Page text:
XP explained second edition (WIP) - book club at Codurance

Published Jul 27, 2021

The content here is under the Attribution 4.0 International (CC BY 4.0) license

Extreme programming (XP) [1] is a methodology focused on the technical and social aspect of software development. It focuses on two main pillars: agile and technical excellence.

Technical excellence is the structure that allows teams to be agile. On the other hand SCRUM is the methodology that got traction and is the most adopted by the industry as a means to “be agile”. Therefore, as already explored by Martin Fowler SCRUM has a place in the party, but is not the main course.

Kent Beck popularized different technical practices on writing XP and this post aims to go over the book and his contribution with the industry about software development. XP is the glue between the practices SCRUM and the technical side, XP fills in the gaps that SCRUM left behind. Alongside of this post, there is a mind map as well, that can be explored here.

Chapter 1

Chapter 2

Chapter 3

Chapter 4

Chapter 5

Chapter 6

Chapter 7

Chapter 8

It is interesting how Beck’s starts the chapter 8 talking about getting started with XP practices, he follows the conversation exploring the idea of change. Changing too fas can be risky, on the other hand change is needed to accomplish results.

Looking at what you want to achieve might be a good way to start, as Becks’s says: Look at what you want to achieve. Then, start using one of the practices: “Automate the build”, “Test first all day”. Another scenario that might help is to focus on the task at hand, for example, there is an integration that is coming up and I am feeling nervous regarding the code and design. Pair programming is the practice that addresses technical collaboration.

It is interesting how Beck’s chapter starts about changing and before jumping into the next section he elaborates on the difficulty of change. Anyways, change always starts at home.

“Dictating practices to a team destroys trust and creates resentment”.

“Software development is capable of much, much more than it is currently delivering”.

Chapter 9

Be mindful of implementing the changes before doing the preliminary work to address the needs, otherwise you will have a disaster on your hands.

Real customer involvement

  • Customer should be part of the team
  • Proxy customer leads to waste of time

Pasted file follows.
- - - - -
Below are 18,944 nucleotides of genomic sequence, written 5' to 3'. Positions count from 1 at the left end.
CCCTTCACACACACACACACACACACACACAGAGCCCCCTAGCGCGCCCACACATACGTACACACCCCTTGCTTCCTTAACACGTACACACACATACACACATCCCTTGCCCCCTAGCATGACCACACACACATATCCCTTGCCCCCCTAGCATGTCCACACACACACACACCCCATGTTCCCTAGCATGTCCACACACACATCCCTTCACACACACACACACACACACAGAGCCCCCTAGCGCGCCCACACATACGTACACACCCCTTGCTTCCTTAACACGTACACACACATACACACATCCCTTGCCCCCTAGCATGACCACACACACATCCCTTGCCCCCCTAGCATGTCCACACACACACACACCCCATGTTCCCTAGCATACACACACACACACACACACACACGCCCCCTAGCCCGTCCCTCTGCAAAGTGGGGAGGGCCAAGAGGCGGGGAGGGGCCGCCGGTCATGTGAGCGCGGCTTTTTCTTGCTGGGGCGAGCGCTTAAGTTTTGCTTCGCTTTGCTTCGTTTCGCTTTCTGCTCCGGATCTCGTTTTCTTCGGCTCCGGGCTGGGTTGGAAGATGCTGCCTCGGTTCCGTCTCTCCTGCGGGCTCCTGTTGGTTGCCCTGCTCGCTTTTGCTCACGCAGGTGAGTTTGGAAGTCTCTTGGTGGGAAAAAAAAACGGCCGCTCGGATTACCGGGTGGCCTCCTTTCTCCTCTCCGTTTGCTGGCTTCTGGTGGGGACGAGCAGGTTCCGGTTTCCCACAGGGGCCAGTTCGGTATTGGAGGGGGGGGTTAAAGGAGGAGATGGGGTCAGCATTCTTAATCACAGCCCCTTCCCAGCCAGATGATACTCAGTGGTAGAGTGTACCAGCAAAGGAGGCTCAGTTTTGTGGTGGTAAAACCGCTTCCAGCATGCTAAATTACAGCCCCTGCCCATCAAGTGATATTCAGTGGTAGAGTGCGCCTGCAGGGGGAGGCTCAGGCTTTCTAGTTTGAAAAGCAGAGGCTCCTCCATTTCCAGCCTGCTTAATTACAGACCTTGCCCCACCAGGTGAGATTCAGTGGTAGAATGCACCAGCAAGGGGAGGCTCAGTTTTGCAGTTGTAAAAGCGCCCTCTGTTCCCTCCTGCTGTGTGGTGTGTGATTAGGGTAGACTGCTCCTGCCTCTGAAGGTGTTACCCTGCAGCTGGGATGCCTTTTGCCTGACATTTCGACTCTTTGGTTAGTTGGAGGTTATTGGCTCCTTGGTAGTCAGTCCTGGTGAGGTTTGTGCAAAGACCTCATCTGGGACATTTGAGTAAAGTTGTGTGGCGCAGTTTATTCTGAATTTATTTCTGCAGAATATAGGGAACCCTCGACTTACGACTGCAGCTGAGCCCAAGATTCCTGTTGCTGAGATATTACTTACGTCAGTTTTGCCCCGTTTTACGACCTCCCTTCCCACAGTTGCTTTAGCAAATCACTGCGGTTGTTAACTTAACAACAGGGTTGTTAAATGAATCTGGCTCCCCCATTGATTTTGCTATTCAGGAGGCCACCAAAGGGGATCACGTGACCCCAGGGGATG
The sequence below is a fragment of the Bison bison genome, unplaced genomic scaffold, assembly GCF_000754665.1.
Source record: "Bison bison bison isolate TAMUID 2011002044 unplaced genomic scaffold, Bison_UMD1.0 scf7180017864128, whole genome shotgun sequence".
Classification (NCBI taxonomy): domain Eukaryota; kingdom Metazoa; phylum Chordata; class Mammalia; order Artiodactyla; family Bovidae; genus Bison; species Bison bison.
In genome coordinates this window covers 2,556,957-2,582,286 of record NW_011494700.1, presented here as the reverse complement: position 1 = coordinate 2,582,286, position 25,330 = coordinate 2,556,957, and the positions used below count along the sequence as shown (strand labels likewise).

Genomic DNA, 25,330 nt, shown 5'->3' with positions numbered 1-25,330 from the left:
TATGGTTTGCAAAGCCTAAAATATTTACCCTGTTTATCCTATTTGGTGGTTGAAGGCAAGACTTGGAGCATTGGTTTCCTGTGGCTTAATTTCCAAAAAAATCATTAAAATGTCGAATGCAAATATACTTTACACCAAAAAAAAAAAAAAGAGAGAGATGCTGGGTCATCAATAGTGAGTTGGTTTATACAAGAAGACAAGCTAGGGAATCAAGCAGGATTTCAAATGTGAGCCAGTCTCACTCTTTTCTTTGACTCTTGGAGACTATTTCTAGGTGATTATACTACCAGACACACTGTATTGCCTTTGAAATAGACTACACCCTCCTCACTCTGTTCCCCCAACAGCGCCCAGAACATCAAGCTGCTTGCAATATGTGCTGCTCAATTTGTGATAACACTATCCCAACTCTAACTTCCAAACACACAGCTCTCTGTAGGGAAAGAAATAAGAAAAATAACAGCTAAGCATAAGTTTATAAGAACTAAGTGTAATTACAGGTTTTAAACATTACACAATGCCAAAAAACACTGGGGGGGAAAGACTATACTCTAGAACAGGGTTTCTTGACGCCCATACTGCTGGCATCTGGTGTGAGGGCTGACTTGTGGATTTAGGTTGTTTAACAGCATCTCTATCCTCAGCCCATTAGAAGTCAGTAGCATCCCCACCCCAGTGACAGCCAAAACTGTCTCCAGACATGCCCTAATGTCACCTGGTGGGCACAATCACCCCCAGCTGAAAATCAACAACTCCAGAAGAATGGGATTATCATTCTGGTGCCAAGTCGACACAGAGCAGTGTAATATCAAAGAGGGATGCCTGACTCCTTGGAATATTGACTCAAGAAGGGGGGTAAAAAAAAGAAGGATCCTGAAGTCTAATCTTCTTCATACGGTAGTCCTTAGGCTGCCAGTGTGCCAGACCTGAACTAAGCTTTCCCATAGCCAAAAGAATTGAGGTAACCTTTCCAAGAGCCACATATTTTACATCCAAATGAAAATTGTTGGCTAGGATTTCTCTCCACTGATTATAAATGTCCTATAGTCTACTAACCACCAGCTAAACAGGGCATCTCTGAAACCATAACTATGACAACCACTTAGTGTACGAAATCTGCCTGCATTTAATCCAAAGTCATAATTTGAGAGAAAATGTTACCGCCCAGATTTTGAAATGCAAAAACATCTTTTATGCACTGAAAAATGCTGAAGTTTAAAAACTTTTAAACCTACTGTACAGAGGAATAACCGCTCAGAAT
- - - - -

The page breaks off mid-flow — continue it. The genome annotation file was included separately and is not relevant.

• Customer won’t trust us if he knew how software development is
  • Waste time covering up

Incremental deployment

Beck’s is explicit on big release up front or the D-Day as it is called in the book, his personal experience depicts a disaster on trying to migrate a legacy system of contracts to a new one, failing to reproduce the new behavior, he lost the bonus he would received for that.

Team continuity

Basically keep people that are doing great together, do not avoid the human aspect of it.

Shrinking Teams

Root-Cause Analysis

“Every time a defect is found after development, eliminate the defect and its cause.”

  1. Write an automated system-level test that reproduces the defect.
  2. Write a unit test with the smallest possible scope that also reproduces the defect.
  3. Fix the system, so the unit test works. Repeat till it works.
  4. Once the defect is fixed, figure out why the defect was created.

This is inspired by Taiichi Ohno on the five whys.

Shared code

Chapter 10

Chapter 10 notes part 1 Chapter 10 notes part 2

Chapter 11

Chapter 11 notes

Chapter 12

Chapter 12 notes

Chapter 13

Chapter 13 notes

Chapter 14

Chapter 14 notes

Chapter 15

Chapter 15 notes part 1

Chapter 15 notes part 2

Chapter 16

Skipped - interview

Chapter 17

Chapter 17 notes part 1

Chapter 18 and Chapter 19

Chapter 18 and Chapter 19 notes

Chapter 20

Chapter 20 notes part 1

Chapter 21

Chapter 21 notes part 1

Chapter 22 and Chapter 23

Chapter 22 and Chapter 23 notes

Chapter 24

Chapter 24 notes part 1

Chapter 25

Chapter 25 notes part 1


  1. [1]K. Beck and C. Andres, Extreme Programming Explained: Embrace Change (The XP Series). Addison-Wesley Professional, 2004.